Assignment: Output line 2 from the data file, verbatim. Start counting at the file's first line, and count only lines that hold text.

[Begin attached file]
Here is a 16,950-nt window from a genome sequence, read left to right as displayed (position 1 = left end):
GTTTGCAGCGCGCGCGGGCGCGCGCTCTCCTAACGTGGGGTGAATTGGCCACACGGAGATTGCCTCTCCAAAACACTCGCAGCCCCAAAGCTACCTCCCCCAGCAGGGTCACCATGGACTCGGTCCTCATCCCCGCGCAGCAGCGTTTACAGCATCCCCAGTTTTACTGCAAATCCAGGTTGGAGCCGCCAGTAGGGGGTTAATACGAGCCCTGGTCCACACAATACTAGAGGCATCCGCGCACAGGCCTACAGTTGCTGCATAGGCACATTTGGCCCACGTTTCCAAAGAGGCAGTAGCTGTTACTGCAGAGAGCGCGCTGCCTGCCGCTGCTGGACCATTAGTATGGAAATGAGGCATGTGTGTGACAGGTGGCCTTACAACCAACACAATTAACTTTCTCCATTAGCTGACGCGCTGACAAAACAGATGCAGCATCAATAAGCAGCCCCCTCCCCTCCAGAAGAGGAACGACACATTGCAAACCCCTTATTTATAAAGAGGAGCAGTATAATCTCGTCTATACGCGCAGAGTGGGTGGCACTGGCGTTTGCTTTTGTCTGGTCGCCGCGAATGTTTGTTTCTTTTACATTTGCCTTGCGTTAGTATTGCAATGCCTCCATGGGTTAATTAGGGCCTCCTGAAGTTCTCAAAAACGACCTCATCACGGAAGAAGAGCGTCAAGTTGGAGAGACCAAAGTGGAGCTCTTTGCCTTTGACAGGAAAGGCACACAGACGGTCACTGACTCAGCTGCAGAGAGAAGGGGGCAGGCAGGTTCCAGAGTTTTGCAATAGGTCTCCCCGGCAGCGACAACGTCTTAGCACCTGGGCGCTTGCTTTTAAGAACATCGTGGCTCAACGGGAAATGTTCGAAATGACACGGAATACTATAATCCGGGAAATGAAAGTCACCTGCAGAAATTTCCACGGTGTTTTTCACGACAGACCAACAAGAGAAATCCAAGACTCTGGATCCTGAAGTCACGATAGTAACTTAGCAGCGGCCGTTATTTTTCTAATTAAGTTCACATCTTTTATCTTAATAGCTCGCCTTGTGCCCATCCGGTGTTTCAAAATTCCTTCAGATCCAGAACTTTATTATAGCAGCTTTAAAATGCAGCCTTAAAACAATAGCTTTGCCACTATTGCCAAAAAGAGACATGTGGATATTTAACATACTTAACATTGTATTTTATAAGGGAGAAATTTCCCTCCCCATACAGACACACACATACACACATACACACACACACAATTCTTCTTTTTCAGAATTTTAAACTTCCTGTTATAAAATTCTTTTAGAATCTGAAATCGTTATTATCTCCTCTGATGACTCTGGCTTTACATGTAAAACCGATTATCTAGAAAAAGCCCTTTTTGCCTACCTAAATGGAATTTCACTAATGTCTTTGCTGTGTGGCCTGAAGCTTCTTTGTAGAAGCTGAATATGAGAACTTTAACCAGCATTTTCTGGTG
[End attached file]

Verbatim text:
GTTTGCAGCGCGCGCGGGCGCGCGCTCTCCTAACGTGGGGTGAATTGGCCACACGGAGATTGCCTCTCCAAAACACTCGCAGCCCCAAAGCTACCTCCCCCAGCAGGGTCACCATGGACTCGGTCCTCATCCCCGCGCAGCAGCGTTTACAGCATCCCCAGTTTTACTGCAAATCCAGGTTGGAGCCGCCAGTAGGGGGTTAATACGAGCCCTGGTCCACACAATACTAGAGGCATCCGCGCACAGGCCTACAGTTGCTGCATAGGCACATTTGGCCCACGTTTCCAAAGAGGCAGTAGCTGTTACTGCAGAGAGCGCGCTGCCTGCCGCTGCTGGACCATTAGTATGGAAATGAGGCATGTGTGTGACAGGTGGCCTTACAACCAACACAATTAACTTTCTCCATTAGCTGACGCGCTGACAAAACAGATGCAGCATCAATAAGCAGCCCCCTCCCCTCCAGAAGAGGAACGACACATTGCAAACCCCTTATTTATAAAGAGGAGCAGTATAATCTCGTCTATACGCGCAGAGTGGGTGGCACTGGCGTTTGCTTTTGTCTGGTCGCCGCGAATGTTTGTTTCTTTTACATTTGCCTTGCGTTAGTATTGCAATGCCTCCATGGGTTAATTAGGGCCTCCTGAAGTTCTCAAAAACGACCTCATCACGGAAGAAGAGCGTCAAGTTGGAGAGACCAAAGTGGAGCTCTTTGCCTTTGACAGGAAAGGCACACAGACGGTCACTGACTCAGCTGCAGAGAGAAGGGGGCAGGCAGGTTCCAGAGTTTTGCAATAGGTCTCCCCGGCAGCGACAACGTCTTAGCACCTGGGCGCTTGCTTTTAAGAACATCGTGGCTCAACGGGAAATGTTCGAAATGACACGGAATACTATAATCCGGGAAATGAAAGTCACCTGCAGAAATTTCCACGGTGTTTTTCACGACAGACCAACAAGAGAAATCCAAGACTCTGGATCCTGAAGTCACGATAGTAACTTAGCAGCGGCCGTTATTTTTCTAATTAAGTTCACATCTTTTATCTTAATAGCTCGCCTTGTGCCCATCCGGTGTTTCAAAATTCCTTCAGATCCAGAACTTTATTATAGCAGCTTTAAAATGCAGCCTTAAAACAATAGCTTTGCCACTATTGCCAAAAAGAGACATGTGGATATTTAACATACTTAACATTGTATTTTATAAGGGAGAAATTTCCCTCCCCATACAGACACACACATACACACATACACACACACACAATTCTTCTTTTTCAGAATTTTAAACTTCCTGTTATAAAATTCTTTTAGAATCTGAAATCGTTATTATCTCCTCTGATGACTCTGGCTTTACATGTAAAACCGATTATCTAGAAAAAGCCCTTTTTGCCTACCTAAATGGAATTTCACTAATGTCTTTGCTGTGTGGCCTGAAGCTTCTTTGTAGAAGCTGAATATGAGAACTTTAACCAGCATTTTCTGGTG